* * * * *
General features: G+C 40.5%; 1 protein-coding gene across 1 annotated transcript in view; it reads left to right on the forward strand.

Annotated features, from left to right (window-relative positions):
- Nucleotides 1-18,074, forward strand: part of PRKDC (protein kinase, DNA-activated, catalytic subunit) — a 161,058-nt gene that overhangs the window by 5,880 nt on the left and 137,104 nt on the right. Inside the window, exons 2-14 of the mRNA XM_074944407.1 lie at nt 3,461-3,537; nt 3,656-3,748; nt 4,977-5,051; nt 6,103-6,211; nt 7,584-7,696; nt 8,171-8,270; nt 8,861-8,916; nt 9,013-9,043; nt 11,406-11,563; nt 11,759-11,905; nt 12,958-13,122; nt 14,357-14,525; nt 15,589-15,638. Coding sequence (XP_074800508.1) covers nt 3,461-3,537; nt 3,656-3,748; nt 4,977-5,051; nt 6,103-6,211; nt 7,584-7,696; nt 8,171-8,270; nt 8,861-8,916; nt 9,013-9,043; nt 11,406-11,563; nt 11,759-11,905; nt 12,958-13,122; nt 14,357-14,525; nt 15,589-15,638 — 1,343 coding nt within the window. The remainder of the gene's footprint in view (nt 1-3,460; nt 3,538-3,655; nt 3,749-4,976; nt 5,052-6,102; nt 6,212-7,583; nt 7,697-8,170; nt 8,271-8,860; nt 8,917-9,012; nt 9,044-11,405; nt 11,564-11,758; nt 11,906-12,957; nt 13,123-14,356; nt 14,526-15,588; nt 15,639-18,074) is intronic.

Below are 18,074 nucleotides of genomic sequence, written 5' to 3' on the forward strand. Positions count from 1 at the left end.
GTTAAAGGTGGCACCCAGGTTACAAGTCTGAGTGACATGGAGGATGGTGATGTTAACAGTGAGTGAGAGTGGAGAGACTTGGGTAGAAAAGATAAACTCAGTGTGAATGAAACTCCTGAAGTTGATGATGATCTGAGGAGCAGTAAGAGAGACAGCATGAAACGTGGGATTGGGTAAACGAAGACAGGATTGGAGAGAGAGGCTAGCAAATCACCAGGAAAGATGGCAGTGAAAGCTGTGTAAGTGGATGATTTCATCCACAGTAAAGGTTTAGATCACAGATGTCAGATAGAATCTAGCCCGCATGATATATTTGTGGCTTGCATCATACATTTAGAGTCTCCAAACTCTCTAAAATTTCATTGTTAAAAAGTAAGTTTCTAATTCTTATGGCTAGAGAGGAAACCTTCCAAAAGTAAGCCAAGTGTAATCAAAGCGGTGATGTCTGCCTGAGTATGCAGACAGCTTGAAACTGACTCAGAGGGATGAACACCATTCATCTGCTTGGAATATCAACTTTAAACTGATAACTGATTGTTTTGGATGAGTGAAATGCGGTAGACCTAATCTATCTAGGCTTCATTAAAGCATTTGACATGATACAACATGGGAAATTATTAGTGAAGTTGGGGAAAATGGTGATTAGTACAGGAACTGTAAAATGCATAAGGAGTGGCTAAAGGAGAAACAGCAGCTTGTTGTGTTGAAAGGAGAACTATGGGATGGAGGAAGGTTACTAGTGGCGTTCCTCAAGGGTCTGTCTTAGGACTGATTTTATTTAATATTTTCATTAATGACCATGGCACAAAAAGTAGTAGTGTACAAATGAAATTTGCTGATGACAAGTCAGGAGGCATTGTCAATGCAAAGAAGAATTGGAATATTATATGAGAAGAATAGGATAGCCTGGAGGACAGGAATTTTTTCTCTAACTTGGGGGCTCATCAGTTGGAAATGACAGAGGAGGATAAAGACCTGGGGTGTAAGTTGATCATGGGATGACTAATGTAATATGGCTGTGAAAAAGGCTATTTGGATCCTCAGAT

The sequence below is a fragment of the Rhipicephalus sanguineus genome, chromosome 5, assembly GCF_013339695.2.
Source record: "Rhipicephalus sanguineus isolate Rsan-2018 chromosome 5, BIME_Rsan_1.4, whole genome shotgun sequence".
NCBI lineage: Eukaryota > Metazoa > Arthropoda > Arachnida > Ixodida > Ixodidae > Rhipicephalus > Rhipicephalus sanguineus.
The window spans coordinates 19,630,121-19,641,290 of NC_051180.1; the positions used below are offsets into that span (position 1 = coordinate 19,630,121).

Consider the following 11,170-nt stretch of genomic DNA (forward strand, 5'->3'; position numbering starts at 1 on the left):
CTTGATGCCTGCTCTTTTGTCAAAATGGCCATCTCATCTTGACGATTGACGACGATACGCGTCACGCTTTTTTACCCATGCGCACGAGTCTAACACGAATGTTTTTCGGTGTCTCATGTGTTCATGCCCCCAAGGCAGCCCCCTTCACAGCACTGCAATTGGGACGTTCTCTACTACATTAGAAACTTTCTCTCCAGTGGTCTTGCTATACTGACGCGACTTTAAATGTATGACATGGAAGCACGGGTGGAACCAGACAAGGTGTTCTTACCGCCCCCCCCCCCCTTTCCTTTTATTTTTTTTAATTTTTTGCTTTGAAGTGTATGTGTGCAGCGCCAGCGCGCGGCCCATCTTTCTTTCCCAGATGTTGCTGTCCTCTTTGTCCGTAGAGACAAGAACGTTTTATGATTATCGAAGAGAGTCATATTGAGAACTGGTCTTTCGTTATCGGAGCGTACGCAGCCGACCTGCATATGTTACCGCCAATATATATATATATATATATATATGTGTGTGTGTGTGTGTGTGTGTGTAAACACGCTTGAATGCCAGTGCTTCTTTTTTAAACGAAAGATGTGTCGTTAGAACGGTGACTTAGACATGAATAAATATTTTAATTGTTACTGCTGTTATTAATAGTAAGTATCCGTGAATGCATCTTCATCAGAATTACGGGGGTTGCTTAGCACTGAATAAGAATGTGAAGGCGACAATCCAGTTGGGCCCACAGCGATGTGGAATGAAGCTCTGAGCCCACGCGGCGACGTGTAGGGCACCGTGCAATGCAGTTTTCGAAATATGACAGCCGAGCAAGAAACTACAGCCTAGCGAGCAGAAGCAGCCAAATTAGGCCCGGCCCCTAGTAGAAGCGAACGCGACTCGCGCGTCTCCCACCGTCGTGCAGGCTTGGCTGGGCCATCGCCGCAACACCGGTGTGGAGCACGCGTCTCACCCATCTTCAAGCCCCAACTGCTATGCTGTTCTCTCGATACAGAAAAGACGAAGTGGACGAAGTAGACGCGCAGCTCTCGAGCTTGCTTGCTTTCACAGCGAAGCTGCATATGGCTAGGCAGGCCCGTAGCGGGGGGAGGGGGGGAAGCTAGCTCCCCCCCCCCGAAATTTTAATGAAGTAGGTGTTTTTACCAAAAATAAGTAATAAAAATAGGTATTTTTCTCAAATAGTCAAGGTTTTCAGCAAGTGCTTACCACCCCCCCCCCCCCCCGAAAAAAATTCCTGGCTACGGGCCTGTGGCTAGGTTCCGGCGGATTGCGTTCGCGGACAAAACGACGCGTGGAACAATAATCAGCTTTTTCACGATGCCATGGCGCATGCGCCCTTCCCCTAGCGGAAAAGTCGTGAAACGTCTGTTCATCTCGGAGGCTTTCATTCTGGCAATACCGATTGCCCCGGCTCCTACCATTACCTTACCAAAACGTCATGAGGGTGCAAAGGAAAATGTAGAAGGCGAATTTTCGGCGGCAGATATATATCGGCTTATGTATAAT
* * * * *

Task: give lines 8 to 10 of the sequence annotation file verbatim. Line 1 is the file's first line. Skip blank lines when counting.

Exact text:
NCBI lineage: Eukaryota > Metazoa > Arthropoda > Arachnida > Ixodida > Ixodidae > Rhipicephalus > Rhipicephalus sanguineus.
The window spans coordinates 19,630,121-19,641,290 of NC_051180.1; the positions used below are offsets into that span (position 1 = coordinate 19,630,121).

Consider the following 11,170-nt stretch of genomic DNA (forward strand, 5'->3'; position numbering starts at 1 on the left):